Another Fool in the Balkans: In the Footsteps of Rebecca West by Tony White
Tony White’s interest in the Balkans has already resulted in a short story anthology - 2005’s Croatian Nights, a mixture of work by writers from Croatia and the UK, co-edited by White, Matt Thorne and Borovoj Radakovic. His latest book finds him revisiting the region that clearly captivates him. Another Fool In The Balkans is inspired by Rebecca West’s definitive book on what was once Yugoslavia, Black Lamb and Grey Falcon. White visits the same cities as the renowned reporter, spending time in Belgrade, Zagreb and Split, though he deviates slightly from her route, journeying to the Istrian peninsula which wasn’t part of Yugoslavia in the 1930s when West was there.
Though he doesn’t go in for the in-depth character portraits of Asne Sierstad’s study of Serbs and Serbia, With Their Backs To The World, he captures the country – the countries – at an interesting time, as normality gradually reinstates itself after so many years of warfare. But there’s a meandering quality to some of this chapters, which sees White blending analysis of the Serbo-centricity of West’s writing with anecdotes about his time spent with Radakovic and some of the others involved with the Croatian Nights project and FAK, the Croatian Festival of Alternative Literature. These sections have the potential to be interesting, but his fellow writers are very lightly sketched and never really lift off the page.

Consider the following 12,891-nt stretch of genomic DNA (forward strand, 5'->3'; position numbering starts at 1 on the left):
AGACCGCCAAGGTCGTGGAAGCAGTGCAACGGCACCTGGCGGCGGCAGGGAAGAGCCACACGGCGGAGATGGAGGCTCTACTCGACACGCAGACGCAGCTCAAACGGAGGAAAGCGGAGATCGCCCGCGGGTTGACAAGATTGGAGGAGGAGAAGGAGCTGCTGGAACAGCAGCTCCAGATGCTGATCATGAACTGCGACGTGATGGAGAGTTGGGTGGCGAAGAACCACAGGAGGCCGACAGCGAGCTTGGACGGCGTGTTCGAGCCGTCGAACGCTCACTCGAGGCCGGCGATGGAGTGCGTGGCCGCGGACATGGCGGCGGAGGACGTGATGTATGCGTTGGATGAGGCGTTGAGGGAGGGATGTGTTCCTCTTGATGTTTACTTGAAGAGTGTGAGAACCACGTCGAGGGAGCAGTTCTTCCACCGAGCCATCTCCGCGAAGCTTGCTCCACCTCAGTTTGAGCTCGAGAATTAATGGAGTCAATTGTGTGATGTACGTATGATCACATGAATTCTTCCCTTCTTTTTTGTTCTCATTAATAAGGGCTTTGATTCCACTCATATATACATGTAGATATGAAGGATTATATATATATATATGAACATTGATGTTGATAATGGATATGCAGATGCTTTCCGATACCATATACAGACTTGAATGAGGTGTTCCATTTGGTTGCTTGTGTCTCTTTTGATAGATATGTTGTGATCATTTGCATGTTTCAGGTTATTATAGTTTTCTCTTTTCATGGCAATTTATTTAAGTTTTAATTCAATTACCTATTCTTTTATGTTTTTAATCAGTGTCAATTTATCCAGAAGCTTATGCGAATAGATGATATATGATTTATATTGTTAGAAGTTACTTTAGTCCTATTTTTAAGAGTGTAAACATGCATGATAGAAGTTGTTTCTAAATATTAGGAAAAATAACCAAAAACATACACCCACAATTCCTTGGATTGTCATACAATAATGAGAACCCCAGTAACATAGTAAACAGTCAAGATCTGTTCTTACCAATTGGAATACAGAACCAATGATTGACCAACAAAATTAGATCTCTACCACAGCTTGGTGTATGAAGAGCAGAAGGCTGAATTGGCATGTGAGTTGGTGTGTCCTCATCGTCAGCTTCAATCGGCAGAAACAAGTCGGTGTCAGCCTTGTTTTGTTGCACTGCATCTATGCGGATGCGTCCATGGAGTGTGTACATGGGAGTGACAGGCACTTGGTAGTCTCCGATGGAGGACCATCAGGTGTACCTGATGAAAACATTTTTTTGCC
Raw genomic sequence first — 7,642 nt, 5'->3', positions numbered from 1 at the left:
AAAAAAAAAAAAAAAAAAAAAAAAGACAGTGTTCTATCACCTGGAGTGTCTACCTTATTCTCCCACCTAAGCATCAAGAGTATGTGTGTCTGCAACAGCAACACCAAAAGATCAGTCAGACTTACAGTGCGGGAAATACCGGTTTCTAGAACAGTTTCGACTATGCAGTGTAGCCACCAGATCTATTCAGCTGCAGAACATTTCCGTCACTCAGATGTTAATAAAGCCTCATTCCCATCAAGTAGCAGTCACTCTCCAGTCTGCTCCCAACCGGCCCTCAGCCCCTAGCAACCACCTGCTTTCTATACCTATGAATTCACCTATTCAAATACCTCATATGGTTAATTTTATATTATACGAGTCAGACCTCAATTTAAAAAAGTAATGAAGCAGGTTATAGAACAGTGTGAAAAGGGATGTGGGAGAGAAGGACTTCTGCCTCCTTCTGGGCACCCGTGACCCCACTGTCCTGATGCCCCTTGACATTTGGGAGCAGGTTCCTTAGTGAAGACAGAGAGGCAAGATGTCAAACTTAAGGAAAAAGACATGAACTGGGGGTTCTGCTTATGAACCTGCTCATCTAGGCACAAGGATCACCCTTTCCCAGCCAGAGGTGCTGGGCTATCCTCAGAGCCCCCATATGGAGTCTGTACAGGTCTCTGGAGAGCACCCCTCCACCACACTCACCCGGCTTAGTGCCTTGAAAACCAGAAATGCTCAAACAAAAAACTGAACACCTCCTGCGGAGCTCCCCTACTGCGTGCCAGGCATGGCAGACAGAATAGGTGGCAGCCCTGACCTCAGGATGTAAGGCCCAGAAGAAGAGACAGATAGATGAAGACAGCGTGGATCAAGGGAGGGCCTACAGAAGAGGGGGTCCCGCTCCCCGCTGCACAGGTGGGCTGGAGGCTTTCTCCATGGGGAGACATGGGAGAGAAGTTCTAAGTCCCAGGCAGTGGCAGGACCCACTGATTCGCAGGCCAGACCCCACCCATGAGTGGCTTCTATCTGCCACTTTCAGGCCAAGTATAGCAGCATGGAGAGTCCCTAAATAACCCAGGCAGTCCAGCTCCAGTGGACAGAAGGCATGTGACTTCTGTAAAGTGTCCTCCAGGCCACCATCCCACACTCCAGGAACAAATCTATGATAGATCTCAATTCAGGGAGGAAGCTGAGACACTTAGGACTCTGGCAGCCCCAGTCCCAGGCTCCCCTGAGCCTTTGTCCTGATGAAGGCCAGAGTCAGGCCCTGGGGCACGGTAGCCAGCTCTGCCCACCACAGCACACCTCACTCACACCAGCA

Other episodes are more compellingly written (though White’s prose is always fluid and punchy) – especially a meeting with boxing champion Mate Parlov. The bulk of the book concerns his time in Belgrade and these chapters are the strongest. White is there for the November 2003 elections and successfully captures the citizens’ complex and varied responses to the Miloševic trial (coverage of which was inescapable on Serbian television at the time). He clearly loves the city, and takes great pleasure in observing its gradual repair, its struggle to redefine itself, as the tourists slowly start returning and the world starts seeing it as more than just a war zone.
The Balkans have been much written about of late, and White has little that is revelatory to say about the area – a fact acknowledged in the book’s self-deprecating title. Though he knows the region well, he never attempts to speak for the people of the former Yugoslavia; he writes from a tourist’s perspective, discovering and learning as he goes. It’s an approach that works well in context – it’s genuinely refreshing to read a book where the conflicts of the past decades take a back seat to discussion of the country’s food and culture, its art and architecture – there’s a nice digression about the work of Ivan Meštrovic, whose sculpture, the Victor, is a Belgrade landmark. He’s adept at capturing that specific Balkan buzz, thick with cigarette smoke and the smell of strong coffee that can seem so alluring and romantic to outsiders. What comes through most strongly is his excitement about where the Balkans are going, what they’re capable of becoming - it's impossible not to share it.
For those looking for a primer to this fascinating part of the world, this book may prove confusing, but for those who share White’s passion and enthusiasm (and who are familiar with West’s work) it makes a very worthwhile read.